Let us assume, then, that the radical form of error theory is incorrect. Is it possible to defend a more modest variety – where Jones is faultless for asserting (a), and where Smith is faultless for denying it, but where both are breaking the norm of assertion? Well, sure enough, if we were dealing with semantic rules which participants could cash out in terms of a robust body of inference, then Jones’s beliefs would not be sufficient reason to believe that these opinions are in violation of constitutive rules of assertion. As mentioned above, there is well-known distinction between primary and secondary rules of propriety, or between rules which are actually broken versus those which the actors reasonably think have been broken (albeit blamelessly). (DeRose, 2002) So an advocate of error theory in this situation might want to say that Jones and Smith have both violated the primary norm of propriety (since they are not entitled to exchange intuitive assertions) and not the secondary one (since it is much of a surprise to both Smith and Jones that they are both at fault simply for asserting what they find intuitive). The error theoretic approach to this case might then point out that constitutive norms which govern the conduct reflect primary norms of propriety, not secondary ones.

The trouble with the distinction between primary and secondary norms of propriety is that it trades crucially upon our ability to step outside of the norms that we are participating in. Secondary rules are the ones we faultlessly believe that we are following; primary rules are the ones which, taking a step back, we can say we truly are or are not following. Unfortunately, this detachment is not always available to conversational participants. It is only possible to be detached from norms in cases where we are able to specify the inferential jurisdiction of the relevant norms, or the broad outline of how the rules can be followed. Detachment from one’s own practices requires the ability to make inferences over one’s practices. However, whatever intuitions are, they are not forms of inference. (Chalmers, 2014)

The only feature which is available to Smith and Jones, and which ostensibly tells them that the rules governing (a) have been violated, is the intuitiveness of (a) or lack thereof. And if the sole capacity which is used to determine whether or not a rule is followed in a context is whether or not it is intuitive for participants to follow the rule, then there is no capacity to detach themselves from the context, and hence no distinction between primary and secondary rules of propriety in that context. At least, not so long as we are examining the bottom-up features required for participation in an assertion, as opposed to the imposition of rules from a distance.

One potential worry with this argument is the suspicion that it rests upon a natural and illicit inclination that the folk have to conflate blamelessness with excuse validation. If we do not want to blame someone for a fault, we may be pressured to say that there was no fault at all; but this pressure is non-rational. (Blouw & Turri 2015) The difficulty, though, is that this distinction only works for institutional rules that derive from constitutive ones. If people are playing a game called ‘Monopoly’, and they stop following the set of practices that the rest of us recognize as rules of Monopoly (e.g., by treating Free Parking as a lottery square), the standard rules shall stop being constitutive of Monopoly. If all you have to demonstrate the error of some constitutive institutional practice is your intuitive grasp of error in the practice, then the attribution of fault is all there is to say about the actual incorrectness of the practice, and its faultlessness is all there is to say about its correctness. There are no further facts of the matter to discuss, at least not so long as we are interested in crafting a bottom-up explanation of the practices that Smith and Jones are participating in.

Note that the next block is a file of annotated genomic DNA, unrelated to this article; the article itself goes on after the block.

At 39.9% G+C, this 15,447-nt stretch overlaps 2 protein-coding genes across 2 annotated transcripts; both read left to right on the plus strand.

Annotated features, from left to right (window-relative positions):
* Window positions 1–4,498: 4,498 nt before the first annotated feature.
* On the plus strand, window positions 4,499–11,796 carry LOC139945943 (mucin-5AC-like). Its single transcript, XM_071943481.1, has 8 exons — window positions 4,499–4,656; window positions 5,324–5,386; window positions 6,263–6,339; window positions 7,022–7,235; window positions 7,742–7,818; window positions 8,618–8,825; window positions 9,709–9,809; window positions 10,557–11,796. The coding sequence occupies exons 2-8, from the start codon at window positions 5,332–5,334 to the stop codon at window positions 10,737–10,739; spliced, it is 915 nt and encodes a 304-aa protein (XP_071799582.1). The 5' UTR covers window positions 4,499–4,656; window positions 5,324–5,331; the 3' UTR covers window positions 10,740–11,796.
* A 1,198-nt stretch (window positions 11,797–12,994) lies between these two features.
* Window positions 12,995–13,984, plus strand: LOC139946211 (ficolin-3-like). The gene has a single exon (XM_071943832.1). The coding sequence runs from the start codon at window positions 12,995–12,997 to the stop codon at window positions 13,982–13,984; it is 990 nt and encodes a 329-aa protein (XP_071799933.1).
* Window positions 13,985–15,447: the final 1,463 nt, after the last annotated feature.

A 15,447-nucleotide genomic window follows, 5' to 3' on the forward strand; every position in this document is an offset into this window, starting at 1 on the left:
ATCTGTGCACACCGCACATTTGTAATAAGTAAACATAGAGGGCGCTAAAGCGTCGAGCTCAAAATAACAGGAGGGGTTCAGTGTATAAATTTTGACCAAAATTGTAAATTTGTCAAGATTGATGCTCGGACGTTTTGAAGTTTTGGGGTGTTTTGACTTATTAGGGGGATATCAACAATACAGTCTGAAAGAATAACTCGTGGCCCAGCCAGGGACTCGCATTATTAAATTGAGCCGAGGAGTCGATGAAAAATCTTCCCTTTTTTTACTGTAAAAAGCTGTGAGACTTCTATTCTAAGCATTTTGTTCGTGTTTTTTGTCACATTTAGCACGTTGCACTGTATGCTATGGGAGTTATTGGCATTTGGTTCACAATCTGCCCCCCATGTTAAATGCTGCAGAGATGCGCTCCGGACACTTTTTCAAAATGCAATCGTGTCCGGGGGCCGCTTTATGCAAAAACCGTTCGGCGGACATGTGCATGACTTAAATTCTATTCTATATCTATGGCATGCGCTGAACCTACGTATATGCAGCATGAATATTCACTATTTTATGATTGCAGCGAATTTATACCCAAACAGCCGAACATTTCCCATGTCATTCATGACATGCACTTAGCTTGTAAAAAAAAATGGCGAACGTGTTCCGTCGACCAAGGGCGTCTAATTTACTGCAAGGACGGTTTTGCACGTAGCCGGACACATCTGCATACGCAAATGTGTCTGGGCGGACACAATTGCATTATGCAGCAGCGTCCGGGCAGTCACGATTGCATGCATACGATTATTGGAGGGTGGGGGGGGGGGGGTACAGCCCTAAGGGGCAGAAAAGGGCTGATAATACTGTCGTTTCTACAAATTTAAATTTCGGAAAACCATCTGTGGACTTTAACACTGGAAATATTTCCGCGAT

The implications of this argument should not be overstated, however. It could be the case that Jones and Smith shall reason together further about the case in question, developing a further body of inferences, and thereby come to see their previous assertions as blameless errors. The point is that by hypothesis those further reasons are, by hypothesis not available to Smith and Jones at the time. Moreover, it could be that, contrary to appearances, they are not making assertions at all at the time — that they are engaged in speech acts that fall outside the institution of assertion. While that would be consistent with my argument here, it would turn out that the practice of assertion is surprisingly dependent upon certain contextual features.

If Smith intuits that Jones’s false assertion is tolerable, then as a rule it is tolerable. If not, and Jones subsequently recognizes the unintuitiveness of his own utterance, then it is not. But whatever Smith intuits, it shall have nothing at all to do with what either of them are evidentially justified in believing. The test of the assertion is not whether it corresponds to evidence, but rather, to whether it makes it possible to make evidentiary assertions.

Blouw, P. & John Turri. (2015). Excuse validation: a study in rule-breaking. Philosophical studies.
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Chalmers, D. (2014). Intuitions in philosophy: a minimal defense. Philosophical Studies.
DeRose, K. (2002). Assertion, Knowledge, and Context. The Philosophical Review, 111: 167-203.
Gilbert, M. (2000). Sociality and responsibility: new essays in plural subject theory. Oxford: Rowman & Littlefield.
Grice, P. (1968). Logic and conversation. In Studies in the way of words (pp. 305-315). Cambridge: Harvard University Press.
Lackey, J. (2007). Norms of assertion. Noûs, 41(4), 594-626.
Lakoff, G. (1990). Women, fire, and dangerous things. Chicago: University of Chicago Press.
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Williamson, T. (2000). Knowledge and Its Limits. Oxford: Oxford University Press.
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Wilson, D., & Sperber, D. (2012). Meaning and Relevance. Cambridge: Cambridge University Press.
PS: The root motivation into the epistemology of intuition comes out of concerns over claims over divine knowledge. So, some people will want to say that intuitions are assertable insofar as they are expressions of knowledge. I hold a different view: intuitions are assertable insofar as they are presuppositions required for us to know, like the Kantian synthetic a priori. And I have a conviction that we are worse off the less we are candid about our priors.